Monday’s visit will not be a public event, according to a press release.

People listen as drummers begin to play after a moment of silence during a Tk’emlúps te Secwépemc ceremony to honour residential school survivors and mark the first National Day for Truth and Reconciliation, in Kamloops, B.C., on Thursday, Sept. 30, 2021.

DARRYL DYCK/The Canadian Press

Mr. Trudeau’s office also confirmed Friday that the swearing-in ceremony for his new cabinet will take place on Oct. 26, and that Parliament will resume a month later on Nov. 22.

The release from the Prime Minister’s Office said that early priorities for the government will include introducing legislation to ban conversion therapy, 10-day paid sick leave for all federally regulated workers, accelerating climate action and working with Indigenous communities on reconciliation.

There will also be a focus on vaccination against COVID-19: the government outlined five vaccination commitments in the first 100 days, which includes ensuring everyone 12 and up who travels by air or rail in Canada has had their shots.

Speculation continues about which MPs will be in the new Liberal cabinet, though Mr. Trudeau promised last month that his cabinet will once again be gender-balanced, continuing a trend established in his first two mandates. He’s also confirmed that Chrystia Freeland will remain Finance Minister and Deputy Prime Minister.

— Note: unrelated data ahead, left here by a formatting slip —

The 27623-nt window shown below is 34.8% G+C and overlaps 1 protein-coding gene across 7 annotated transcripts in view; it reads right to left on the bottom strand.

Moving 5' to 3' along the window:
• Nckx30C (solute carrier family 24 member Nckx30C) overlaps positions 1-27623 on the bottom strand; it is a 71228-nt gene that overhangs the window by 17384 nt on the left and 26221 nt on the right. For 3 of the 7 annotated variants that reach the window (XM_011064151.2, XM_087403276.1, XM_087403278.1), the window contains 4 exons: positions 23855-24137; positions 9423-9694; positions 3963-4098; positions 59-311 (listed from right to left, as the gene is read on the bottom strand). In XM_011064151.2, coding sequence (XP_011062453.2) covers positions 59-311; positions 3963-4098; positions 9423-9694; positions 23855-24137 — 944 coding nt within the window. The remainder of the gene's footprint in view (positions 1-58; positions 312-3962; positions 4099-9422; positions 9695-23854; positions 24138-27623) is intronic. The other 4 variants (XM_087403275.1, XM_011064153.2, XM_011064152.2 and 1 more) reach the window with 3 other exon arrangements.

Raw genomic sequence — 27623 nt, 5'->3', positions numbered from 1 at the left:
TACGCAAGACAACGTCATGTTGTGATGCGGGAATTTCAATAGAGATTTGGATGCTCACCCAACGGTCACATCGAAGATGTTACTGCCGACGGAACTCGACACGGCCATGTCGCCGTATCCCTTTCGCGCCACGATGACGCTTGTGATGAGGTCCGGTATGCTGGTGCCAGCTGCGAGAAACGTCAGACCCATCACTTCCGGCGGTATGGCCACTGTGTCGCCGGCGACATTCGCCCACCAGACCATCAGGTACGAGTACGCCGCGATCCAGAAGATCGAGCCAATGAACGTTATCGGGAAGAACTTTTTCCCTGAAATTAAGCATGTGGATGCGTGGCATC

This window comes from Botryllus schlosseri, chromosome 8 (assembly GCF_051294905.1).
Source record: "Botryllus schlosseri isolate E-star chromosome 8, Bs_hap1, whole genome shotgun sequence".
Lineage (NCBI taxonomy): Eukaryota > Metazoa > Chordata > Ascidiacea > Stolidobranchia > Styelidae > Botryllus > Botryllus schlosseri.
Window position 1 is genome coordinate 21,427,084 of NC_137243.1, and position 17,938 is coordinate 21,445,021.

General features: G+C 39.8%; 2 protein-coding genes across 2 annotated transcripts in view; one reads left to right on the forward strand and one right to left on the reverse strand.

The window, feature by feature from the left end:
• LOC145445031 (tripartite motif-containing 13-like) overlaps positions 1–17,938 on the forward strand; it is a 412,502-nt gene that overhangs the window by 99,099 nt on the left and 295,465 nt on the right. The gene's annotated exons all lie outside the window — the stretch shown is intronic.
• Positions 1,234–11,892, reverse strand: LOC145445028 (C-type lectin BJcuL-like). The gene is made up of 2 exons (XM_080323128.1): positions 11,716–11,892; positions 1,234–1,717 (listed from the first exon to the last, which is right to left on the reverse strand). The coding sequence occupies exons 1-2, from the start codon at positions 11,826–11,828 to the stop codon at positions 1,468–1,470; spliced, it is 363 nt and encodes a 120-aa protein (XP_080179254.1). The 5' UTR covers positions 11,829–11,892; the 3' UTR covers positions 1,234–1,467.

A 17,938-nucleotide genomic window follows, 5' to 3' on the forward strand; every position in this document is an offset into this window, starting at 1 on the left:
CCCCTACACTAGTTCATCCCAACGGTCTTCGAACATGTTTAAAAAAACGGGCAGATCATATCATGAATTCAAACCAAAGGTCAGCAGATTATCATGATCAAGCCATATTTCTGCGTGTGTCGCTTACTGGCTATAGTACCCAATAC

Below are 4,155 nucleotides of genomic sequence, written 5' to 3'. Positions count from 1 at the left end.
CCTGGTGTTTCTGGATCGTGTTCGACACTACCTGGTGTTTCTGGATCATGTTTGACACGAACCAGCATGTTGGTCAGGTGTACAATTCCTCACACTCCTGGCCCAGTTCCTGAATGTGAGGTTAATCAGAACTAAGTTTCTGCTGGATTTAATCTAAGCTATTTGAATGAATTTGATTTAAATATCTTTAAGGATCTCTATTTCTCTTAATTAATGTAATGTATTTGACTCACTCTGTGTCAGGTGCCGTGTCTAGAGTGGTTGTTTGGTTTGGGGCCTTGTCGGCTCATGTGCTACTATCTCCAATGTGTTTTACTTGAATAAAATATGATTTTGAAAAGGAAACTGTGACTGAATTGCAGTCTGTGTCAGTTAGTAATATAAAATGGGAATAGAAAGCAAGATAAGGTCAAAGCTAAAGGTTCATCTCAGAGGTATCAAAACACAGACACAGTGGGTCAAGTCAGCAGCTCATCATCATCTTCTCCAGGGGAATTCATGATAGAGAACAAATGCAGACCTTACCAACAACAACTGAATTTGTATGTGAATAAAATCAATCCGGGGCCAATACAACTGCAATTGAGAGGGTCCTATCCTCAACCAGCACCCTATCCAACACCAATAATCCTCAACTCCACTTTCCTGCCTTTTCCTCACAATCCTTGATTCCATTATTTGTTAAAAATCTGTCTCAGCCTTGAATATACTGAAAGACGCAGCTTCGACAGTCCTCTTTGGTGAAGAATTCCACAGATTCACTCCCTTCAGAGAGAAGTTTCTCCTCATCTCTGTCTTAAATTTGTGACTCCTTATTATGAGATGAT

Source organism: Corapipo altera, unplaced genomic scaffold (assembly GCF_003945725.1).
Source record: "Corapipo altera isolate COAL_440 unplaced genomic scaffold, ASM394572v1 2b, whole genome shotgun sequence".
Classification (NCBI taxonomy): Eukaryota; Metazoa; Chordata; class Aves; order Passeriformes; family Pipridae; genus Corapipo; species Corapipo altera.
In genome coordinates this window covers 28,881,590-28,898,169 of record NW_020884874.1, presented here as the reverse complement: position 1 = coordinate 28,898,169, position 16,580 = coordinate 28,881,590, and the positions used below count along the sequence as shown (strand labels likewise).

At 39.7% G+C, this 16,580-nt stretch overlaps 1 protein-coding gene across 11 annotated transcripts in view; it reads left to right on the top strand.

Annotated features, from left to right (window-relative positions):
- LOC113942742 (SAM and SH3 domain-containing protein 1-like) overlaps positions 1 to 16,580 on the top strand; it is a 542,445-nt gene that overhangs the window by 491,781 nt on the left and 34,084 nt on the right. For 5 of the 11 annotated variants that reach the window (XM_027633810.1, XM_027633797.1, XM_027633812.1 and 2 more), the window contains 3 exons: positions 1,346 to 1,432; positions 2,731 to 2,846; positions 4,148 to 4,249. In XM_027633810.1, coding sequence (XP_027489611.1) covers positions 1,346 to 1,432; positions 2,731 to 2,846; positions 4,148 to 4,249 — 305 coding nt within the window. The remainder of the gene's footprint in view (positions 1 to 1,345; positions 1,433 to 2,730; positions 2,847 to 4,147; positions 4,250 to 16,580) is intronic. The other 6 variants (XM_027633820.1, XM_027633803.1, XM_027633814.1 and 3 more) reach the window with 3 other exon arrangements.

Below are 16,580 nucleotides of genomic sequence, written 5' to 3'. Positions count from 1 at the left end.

The party lost four female cabinet ministers in the last election: three who did not win re-election and one incumbent who chose not to run again.

This is the daily Politics Briefing newsletter, written by Ian Bailey. Today’s newsletter is co-written with Menaka Raman-Wilms. It is available exclusively to our digital subscribers. If you’re reading this on the web, subscribers can sign up for the Politics newsletter and more than 20 others on our newsletter signup page. Have any feedback? Let us know what you think.

TODAY’S HEADLINES

Opposition parties and military observers are criticizing the federal government for not disclosing the latest sexual misconduct investigation into a senior military officer during the recent election campaign. Defence Minister Harjit Sajjan and acting chief of the defence staff General Wayne Eyre were notified about the investigation into Lieutenant-General Trevor Cadieu on Sept. 5, but neither the military nor government disclosed the information publicly at the time.